Long ago when the Earth was young and not quite old, the Creator of all things set about the task of creating the universe. He created Sun and gave him his fire, for Sun is the life force for all living things. He keeps the Earth warm and commands the day. The Creator then formed the stars in the heavens to tell the seasons and the future. They have a fire too, but their fire doesn’t burn as hot as the sun’s, for if it did there would be too much heat and the Earth would perish.
The Creator placed the Earth between the Sun and the Moon for them to watch over and keep safe. “Sun, you must keep watch over your sister Earth by day, and Moon, you must watch over her at night while your brother rests,” the Creator said. So each night, Moon stayed with her sister until sun returned the next morning.
“How can I watch over earth when I have no light to see by?” she asked her friend, a little mouse who lived in a great oak. “The only light is from the stars and it is dim,” Moon said sadly. “Why don’t you ask your brother for some light? Maybe he will give you some,” said the little mouse. “What a wonderful idea. I will go now and ask him,” said Moon. So Moon called to her brother Sun,” Sun, my brother! Give me some of your fire so I may have light to see Earth with at night!” But Sun was angry that Moon had asked this of him. “No! I cannot do that! The fire would be too much for Earth to bear and all life would die! The Creator would be angry with me!” Sun was so angry he turned his face from Moon.
Moon’s heart was broken that she had angered her brother, whom she loved very much. “Little mouse, I have angered my brother! I fear to go to the Creator for he may think me selfish to want fire. What can I do?” Then the wise oak that the little mouse lived in spoke, “Moon, the Creator is wise and good, slow to anger. Go and speak to him on this matter.”
Moon traveled to the home of the Creator, “My Lord, I must ask something of you but please do not be angry with me,” she said, her voice trembling.
“Moon, do not be afraid of me! Ask whatever you need,” the Creator said.
“My Lord I cannot look upon the Earth at night for there is no light for me to see by. Please tell my brother Sun to give me of his fire that I may be able to see the Earth as I pass her at night.” The Creator thought upon this for a moment. “Moon, if Sun gave you of his fire to see by, the heat from each of you would scorch the Earth and all life would perish,” the Creator said. Moon was very sad. She wanted to see the Earth but she didn’t want to kill everything to do it.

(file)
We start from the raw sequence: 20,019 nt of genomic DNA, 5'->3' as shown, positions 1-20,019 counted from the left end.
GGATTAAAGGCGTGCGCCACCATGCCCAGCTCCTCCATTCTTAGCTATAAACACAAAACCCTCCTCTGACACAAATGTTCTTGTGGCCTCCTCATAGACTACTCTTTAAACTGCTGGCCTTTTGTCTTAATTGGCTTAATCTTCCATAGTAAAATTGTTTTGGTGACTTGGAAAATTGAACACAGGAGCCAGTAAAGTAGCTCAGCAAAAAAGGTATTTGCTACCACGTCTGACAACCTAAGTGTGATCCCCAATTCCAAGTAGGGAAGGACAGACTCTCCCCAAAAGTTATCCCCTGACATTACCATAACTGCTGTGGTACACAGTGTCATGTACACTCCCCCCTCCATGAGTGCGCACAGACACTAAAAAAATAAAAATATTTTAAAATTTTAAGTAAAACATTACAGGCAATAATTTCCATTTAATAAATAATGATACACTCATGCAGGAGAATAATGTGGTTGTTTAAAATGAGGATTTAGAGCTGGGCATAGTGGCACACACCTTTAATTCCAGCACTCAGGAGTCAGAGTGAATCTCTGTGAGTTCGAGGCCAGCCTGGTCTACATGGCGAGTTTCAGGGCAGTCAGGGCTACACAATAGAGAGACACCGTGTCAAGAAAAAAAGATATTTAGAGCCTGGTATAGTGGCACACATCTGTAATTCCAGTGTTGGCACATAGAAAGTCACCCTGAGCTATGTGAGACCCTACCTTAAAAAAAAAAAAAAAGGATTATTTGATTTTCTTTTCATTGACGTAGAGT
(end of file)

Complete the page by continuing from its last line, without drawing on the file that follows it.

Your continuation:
“I will give Moon some of my fire,” a distant voice said.
“Who said that?” asked the Creator.
“It is I, my Lord, the morning star. Give Moon four torches. I will light them with my fire. It is a cool fire; it will not harm the Earth,” the morning star said.
Moon was happy, “May I go and get fire from the morning star, my lord?” Moon asked.
“It is a long journey you will be gone from the earth for seven days,” the Creator said. “Who will watch over the Earth while you are gone?”
Moon thought for a moment and then answered, “My friend the mouse will watch over Earth for seven days while I am gone. He shall have my strength and life!”
So, Creator fashioned four torches for Moon from great cedar trees that grew on the high mountains. Moon flew to the morning star and lit the torches. When Moon returned, she let the torches burn bright filling the night with her light. But the animals and people could not rest because of the brightness of the moon. Soon every living thing grew tired from lack of sleep. The night creatures grew hungry because they did not know when to come out and eat; the Earth never got dark. The world fell into sadness; the people no longer danced or sang for they were tired.
“Moon, your light is much too bright!” Mouse cried out to her one night from the top of the great oak. “The creatures of the day cannot rest, the creatures of the night are afraid to come out and hunt! They are starving!”
“Oh mouse what must I do?” Moon asked, as her tears fell to Earth as diamonds.
“Turn your back to the Earth for a time, and then turn ever so slowly till your torches begin to light the world. Once you face the earth in fullness, begin to turn away slowly till darkness comes again. This way all creatures will learn to look in happiness for the fire of the moon!” Mouse said.
“Mouse, you are a good friend and very wise I will do this!” Moon said.
So Moon turned her back to the Earth, then very slowly she began to turn back over the days to face her sister. The creatures of the day lay down to sleep, the night creatures came out to play and the people were happy once more.
So that’s how the Moon got its light and, as she turns ever so slowly, letting the light from her torches shine, you see her in stages, thanks to the wisdom of a wee little mouse!
Descended from a Cherokee medicine woman, Steve Price lives on a small homestead near the town of Tignall, Georgia, with two cats, a blue-eyed horse named Libby, and a very lazy dog named Buster. His days are spent enjoying the quiet of nature and letting his imagination find the stories that exist all around him in the wild. Contact him at firstname.lastname@example.org.